Justice Wigney concluded that in all the circumstances the appropriate discount for NYKK’s past cooperation, assistance, plea of guilty, contrition and remorse was 40%, He also allowed a further discount of 10% for NYKK’s future cooperation [para’s 267 and 269].

Deterrence - sections 16A(2)(j) and (ja)
In considering the issue of deterrence the Court is required to consider both specific and general deterrence. However, in this case the Court found that specific deterrence was not a significant consideration as such specific deterrence had already been achieved, as demonstrated by NYKK’s contrition. Accordingly, the main purpose of the penalty in this case was general deterrence or to deter other companies which may be weighing up whether to engage in cartel conduct [para 274].

Adequate punishment - section 16A(2)(k)
The main question in relation to this factor was the weight which the Court should accord to the penalties paid by NYKK in other jurisdictions in relation to the cartel conduct.  The Court concluded that while some weight should be given to the overseas penalties, these penalties should not be given significant weight. This was because these overseas penalties related to different routes, contracts and customers [para 275ff].

Antecedents - section 16A(2)(m)
A highly relevant factor in mitigation was the fact that NYKK did not have a prior record of corporate criminal misconduct in Australia or indeed elsewhere [para 284].

Appropriate Sentence
After weighing up all of the above factors Justice Wigney determined that the appropriate penalty for NYKK’s conduct was half of the maximum penalty – ie $50 million.  He then applied a 50% discount to the appropriate penalty to arrive at a total penalty of $25 million.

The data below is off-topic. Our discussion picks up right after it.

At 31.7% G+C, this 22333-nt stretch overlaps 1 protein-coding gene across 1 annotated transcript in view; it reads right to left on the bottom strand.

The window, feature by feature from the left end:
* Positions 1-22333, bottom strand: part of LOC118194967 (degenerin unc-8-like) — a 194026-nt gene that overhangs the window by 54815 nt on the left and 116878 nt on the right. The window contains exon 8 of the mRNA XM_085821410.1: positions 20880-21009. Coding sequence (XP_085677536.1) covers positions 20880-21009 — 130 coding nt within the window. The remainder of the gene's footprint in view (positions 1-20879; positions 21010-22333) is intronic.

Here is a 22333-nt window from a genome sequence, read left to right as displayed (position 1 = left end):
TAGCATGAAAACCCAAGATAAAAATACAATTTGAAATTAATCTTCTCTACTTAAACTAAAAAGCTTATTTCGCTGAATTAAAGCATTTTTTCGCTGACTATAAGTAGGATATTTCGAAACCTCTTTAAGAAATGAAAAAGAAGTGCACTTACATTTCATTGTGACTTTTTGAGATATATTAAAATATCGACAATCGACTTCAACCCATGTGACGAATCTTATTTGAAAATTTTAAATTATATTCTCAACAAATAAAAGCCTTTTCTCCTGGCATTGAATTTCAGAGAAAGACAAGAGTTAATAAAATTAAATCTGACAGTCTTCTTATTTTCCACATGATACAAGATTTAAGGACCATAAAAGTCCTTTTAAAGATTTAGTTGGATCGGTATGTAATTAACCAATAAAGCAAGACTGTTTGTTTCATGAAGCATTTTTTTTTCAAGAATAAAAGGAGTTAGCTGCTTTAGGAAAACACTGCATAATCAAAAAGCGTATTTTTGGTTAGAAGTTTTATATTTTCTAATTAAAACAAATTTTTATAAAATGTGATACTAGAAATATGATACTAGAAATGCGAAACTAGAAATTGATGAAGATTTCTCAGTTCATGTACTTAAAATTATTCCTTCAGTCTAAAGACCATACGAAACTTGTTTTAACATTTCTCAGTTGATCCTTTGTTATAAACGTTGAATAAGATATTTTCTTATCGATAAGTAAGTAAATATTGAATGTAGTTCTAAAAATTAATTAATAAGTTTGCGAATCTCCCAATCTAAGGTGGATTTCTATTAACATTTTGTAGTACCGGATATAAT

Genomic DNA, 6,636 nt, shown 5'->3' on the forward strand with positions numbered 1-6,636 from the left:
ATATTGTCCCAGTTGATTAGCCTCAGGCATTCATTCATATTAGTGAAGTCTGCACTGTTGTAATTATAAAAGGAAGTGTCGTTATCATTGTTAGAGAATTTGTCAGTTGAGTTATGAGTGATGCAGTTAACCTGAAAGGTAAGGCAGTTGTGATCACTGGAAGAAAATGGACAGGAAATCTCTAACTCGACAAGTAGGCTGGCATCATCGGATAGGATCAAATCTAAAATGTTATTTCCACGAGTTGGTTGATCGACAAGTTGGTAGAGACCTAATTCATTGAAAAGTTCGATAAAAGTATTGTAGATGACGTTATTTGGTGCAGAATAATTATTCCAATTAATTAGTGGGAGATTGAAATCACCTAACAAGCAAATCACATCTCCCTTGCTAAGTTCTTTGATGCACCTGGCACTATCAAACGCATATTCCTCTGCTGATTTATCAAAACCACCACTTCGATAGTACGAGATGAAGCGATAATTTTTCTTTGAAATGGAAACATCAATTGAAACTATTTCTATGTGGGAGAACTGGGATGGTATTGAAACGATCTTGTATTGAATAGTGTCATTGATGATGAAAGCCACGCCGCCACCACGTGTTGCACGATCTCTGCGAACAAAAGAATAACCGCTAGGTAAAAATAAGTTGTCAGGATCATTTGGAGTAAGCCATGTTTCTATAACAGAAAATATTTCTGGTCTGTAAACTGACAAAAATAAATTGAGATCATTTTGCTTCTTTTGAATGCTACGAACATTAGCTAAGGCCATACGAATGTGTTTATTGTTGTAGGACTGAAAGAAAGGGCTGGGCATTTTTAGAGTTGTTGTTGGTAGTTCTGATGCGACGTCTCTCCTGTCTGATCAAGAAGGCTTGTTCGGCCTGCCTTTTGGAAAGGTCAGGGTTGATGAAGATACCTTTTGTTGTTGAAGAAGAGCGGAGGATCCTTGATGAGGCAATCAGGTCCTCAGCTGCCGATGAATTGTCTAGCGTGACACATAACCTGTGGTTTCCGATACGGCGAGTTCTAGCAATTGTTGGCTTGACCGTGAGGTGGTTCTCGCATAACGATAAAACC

It is worthwhile to quote in full Justice Wigney’s comments about how he arrived at the penalty:

299.     Having regard to all of the relevant features and factors, and giving them appropriate weight, the appropriate sentence in all the circumstances is a fine of $25 million. That fine incorporates a global discount of 50% for NYK’s early plea of guilty and past and future assistance and cooperation, together with the contrition inherent in the early plea and cooperation: meaning that but for the early plea and past and future cooperation, the fine would have been $50 million. Of that 50% discount, 10% relates to future cooperation. For the purposes of s16AC of the Crimes Act, it is stated that the severity of the sentence imposed on NYK has been reduced because NYK has undertaken to cooperate with law enforcement agencies in proceedings relating to alleged offences committed by others and that the sentence that would have been imposed but for that reduction was $30 million.

300.     Cartel conduct of the sort engaged in by NYK warrants denunciation and condign punishment. It is inimical to and destructive of the competition that underpins Australia’s free market economy. It is ultimately detrimental to, or at least likely to be detrimental to, Australian businesses and consumers. The penalty imposed on NYK should send a powerful message to multinational corporations that conduct business in Australia that anti-competitive conduct will not be tolerated and will be dealt with harshly. That is so even where, as here, the decisions and conduct are engaged in overseas and as part of a global cartel. As has already been explained, but for NYK’s cooperation and willingness to facilitate the administration of justice, the penalty would have been substantially higher. That should serve as a clear and present warning to others who may have, or may be considering or planning to, engage in similar conduct.

Jumping the gun